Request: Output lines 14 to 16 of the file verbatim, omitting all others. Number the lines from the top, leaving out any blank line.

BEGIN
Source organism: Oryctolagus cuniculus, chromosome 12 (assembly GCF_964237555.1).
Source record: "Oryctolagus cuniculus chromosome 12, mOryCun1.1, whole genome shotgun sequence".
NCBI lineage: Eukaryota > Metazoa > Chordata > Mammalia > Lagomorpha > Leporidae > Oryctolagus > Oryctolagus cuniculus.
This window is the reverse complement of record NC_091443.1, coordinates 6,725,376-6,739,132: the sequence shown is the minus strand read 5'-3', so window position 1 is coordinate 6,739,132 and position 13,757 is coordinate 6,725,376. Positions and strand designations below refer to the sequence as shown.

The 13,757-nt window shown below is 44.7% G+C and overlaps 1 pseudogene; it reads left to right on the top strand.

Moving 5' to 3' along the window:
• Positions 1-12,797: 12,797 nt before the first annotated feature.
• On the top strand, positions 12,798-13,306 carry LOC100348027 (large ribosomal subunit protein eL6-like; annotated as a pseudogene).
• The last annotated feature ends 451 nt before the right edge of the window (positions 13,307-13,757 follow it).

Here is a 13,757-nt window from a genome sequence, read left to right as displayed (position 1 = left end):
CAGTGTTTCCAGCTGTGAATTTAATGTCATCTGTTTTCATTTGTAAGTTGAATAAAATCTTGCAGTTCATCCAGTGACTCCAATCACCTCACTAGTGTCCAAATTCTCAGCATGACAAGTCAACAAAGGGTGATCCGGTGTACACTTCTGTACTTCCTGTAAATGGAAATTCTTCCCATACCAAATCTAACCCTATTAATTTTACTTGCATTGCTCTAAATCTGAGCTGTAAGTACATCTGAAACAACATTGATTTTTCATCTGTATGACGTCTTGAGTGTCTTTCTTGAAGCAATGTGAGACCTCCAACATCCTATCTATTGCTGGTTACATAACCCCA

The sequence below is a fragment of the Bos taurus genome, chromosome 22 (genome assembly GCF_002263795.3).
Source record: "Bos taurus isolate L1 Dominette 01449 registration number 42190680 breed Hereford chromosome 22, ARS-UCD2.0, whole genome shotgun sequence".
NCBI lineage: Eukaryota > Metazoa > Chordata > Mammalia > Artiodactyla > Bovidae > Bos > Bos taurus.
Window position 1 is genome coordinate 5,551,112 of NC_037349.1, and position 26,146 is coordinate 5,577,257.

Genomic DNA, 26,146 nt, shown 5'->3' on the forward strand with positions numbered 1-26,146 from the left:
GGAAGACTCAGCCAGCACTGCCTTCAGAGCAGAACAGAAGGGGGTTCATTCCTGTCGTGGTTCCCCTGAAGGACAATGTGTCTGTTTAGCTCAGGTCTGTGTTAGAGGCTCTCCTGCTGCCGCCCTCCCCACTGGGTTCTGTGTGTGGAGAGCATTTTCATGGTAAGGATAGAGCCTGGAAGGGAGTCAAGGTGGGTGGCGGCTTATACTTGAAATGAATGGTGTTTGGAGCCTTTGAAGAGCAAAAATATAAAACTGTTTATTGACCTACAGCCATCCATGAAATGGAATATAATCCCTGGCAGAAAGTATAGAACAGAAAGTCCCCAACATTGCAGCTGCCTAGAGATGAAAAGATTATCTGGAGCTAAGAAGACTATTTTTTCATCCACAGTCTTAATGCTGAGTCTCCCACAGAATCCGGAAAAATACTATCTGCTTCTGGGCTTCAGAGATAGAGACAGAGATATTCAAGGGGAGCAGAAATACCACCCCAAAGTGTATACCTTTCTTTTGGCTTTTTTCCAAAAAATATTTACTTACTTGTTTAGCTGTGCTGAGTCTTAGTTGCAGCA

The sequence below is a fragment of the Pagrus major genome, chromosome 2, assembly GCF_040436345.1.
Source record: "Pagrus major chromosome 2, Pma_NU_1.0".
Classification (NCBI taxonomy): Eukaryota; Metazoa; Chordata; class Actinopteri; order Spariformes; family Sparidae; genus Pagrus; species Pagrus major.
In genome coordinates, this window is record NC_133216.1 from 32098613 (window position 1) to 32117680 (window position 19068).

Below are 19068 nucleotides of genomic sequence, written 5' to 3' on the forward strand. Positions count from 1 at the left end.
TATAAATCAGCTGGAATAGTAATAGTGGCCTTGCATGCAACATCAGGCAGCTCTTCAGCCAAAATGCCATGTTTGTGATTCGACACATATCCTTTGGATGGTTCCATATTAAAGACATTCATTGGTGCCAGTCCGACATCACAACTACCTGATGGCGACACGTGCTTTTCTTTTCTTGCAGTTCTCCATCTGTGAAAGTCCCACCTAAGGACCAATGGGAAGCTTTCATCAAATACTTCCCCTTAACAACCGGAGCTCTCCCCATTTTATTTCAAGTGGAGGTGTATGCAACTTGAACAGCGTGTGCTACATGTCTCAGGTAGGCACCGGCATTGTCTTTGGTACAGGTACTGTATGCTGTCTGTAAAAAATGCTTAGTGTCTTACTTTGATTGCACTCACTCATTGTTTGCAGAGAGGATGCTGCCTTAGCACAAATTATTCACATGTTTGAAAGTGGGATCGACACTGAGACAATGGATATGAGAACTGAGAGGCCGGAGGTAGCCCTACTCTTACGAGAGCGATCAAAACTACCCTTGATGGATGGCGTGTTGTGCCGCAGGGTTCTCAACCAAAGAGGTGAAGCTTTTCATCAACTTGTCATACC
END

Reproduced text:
NCBI lineage: Eukaryota > Metazoa > Chordata > Mammalia > Artiodactyla > Bovidae > Bos > Bos taurus.
Window position 1 is genome coordinate 5,551,112 of NC_037349.1, and position 26,146 is coordinate 5,577,257.

Genomic DNA, 26,146 nt, shown 5'->3' on the forward strand with positions numbered 1-26,146 from the left: